It’s demoracy time in Timor-Leste, but not everyone shares the fever

May 24, 2023
Ballot box painted into national flag colours - East Timor.

The streets fall unusually quiet. No local buses blaring pop music, no bikes zipping through toot-tooting their presence. Then you hear it. All the blaring and the toot-tooting multiplied by election fever. It is democracy time in Timor-Leste, and no nation quite does it like this one. 

Today, Dili, like the rest of the nation, celebrates Timor-Leste’s 21st birthday as an independent nation. And tomorrow, there is a national election to determine the next parliament. It is an exciting time for many, but not everyone shares the democracy fever.

It has been quite an exciting time. The red, black, yellow, and white starred flags have been lining the streets. And there has been a month-long night market with bands and DJs playing every night. The food is delicious, and the atmosphere is electric.

But beneath the surface there is depth here: politics in this, the newest Southeast Asian nation, is a cornerstone of the national identity, and no wonder why. The street graffiti ‘viva Xanana’ boldly sprawled across the building adjacent to the Palace of Government is still relevant now as it was when written (likely) many years ago. Xanana Gusmão, the national hero who led the country to independence, is very much alive. Alive and looking out over the streets in the form of CNRT Party Flags.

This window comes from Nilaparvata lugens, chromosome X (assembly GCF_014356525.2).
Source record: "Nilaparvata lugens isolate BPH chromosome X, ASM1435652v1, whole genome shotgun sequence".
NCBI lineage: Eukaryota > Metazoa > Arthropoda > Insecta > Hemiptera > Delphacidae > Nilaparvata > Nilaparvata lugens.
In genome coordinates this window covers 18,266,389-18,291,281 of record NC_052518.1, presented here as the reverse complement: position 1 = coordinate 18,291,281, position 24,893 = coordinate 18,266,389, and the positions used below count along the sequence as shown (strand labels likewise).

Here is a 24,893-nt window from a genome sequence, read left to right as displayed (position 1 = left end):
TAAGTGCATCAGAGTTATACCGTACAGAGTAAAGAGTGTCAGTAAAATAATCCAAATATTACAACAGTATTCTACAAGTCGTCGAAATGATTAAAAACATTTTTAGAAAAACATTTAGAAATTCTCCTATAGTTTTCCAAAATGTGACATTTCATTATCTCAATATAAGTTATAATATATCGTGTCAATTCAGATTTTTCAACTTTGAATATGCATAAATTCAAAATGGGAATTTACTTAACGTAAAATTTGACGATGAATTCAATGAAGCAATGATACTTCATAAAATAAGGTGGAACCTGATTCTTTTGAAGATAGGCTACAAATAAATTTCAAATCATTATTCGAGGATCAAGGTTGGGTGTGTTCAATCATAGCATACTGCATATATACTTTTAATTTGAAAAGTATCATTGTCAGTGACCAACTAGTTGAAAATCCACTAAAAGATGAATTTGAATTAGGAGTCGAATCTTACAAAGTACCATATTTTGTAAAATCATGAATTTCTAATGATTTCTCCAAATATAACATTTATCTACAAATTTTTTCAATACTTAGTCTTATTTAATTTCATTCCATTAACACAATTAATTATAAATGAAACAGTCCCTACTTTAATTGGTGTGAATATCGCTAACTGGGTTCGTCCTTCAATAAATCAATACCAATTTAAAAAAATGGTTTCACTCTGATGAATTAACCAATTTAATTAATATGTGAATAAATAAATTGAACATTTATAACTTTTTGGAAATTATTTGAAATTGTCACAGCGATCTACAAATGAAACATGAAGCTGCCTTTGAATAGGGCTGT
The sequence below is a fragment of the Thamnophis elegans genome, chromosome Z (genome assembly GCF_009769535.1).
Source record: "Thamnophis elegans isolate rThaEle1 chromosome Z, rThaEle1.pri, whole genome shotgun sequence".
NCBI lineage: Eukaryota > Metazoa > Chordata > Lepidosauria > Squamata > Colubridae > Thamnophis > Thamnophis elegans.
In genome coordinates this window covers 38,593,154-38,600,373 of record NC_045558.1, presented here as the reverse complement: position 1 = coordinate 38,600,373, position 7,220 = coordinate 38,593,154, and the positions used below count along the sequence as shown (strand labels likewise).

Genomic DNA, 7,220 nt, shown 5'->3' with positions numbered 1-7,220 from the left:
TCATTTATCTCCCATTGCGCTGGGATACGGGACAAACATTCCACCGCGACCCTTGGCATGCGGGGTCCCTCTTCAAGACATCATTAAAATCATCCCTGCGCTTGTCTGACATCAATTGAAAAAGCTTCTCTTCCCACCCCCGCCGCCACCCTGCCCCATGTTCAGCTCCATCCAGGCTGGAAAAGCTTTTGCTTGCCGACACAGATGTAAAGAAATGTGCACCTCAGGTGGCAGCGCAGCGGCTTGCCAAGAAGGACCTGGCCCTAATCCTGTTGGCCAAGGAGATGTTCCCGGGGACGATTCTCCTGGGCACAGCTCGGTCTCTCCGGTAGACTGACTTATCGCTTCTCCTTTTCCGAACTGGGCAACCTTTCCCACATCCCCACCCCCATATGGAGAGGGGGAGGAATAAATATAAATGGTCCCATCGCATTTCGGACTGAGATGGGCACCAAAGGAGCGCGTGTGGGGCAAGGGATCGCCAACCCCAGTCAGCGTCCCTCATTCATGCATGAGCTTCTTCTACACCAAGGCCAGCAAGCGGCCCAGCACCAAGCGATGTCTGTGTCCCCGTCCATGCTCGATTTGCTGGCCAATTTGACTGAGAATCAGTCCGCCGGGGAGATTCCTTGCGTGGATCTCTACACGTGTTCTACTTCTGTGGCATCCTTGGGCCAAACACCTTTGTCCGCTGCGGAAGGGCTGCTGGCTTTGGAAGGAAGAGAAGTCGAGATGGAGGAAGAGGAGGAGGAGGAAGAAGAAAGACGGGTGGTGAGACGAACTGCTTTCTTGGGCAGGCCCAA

The established Fretilin Party’s flag, strikingly similar to the national colours, flutter behind motorbikes and above shop fronts. And then the raft of smaller parties, from the Greens of Timor to the Democratic Party and many more. All vying, larger and louder in the lead-up to the election.

I spoke with three young university students on the outskirts of Dili, Timor-Leste’s capital, energised by the election and confident. “The right leader will come, and the transformation will also come and everyone will be happy and live free,” one told me. Their friend added, “we know that someone [who we vote for] will bring the prosperity, he will bring the peace. And help a lot of Timorese people that now are suffering”.

But they had their worries too. They cautioned that many politicians like to talk and promise whatever will get them elected without a plan to deliver.

As with the presidential election last year, Timor politics is increasingly having to consider the interests of young people; with some 62 per cent of the population being under 25. Whether the system will accommodate and reflect their interests remains somewhat unknown, but the results on Sunday should give us some clue.

Not everyone shares the excitement for voting time. On a local bus heading out of the city, the election seemed far away. A woman carrying her shopping back from town was less than impressed with the election season and the current politicians.

Joela ‘Titi’ Image: Supplied

Two days before the election, I met Joela, who everyone calls ‘Titi’; 24 years old from Dili, one of eight siblings and working any job she can get. She is transgender, and when I asked her if she had hopes for the election, she quickly shook her head, “no no” without a second thought.

For Titi, the election and all the flag-waving might as well have been in another country. She told me that the government hadn’t done much to support the LGBT community. Being transgender in Timor-Leste is a struggle against daily and deeply held prejudice and discrimination. She knows the troubles her community faces. And although she has allies, it seems the government is not one.

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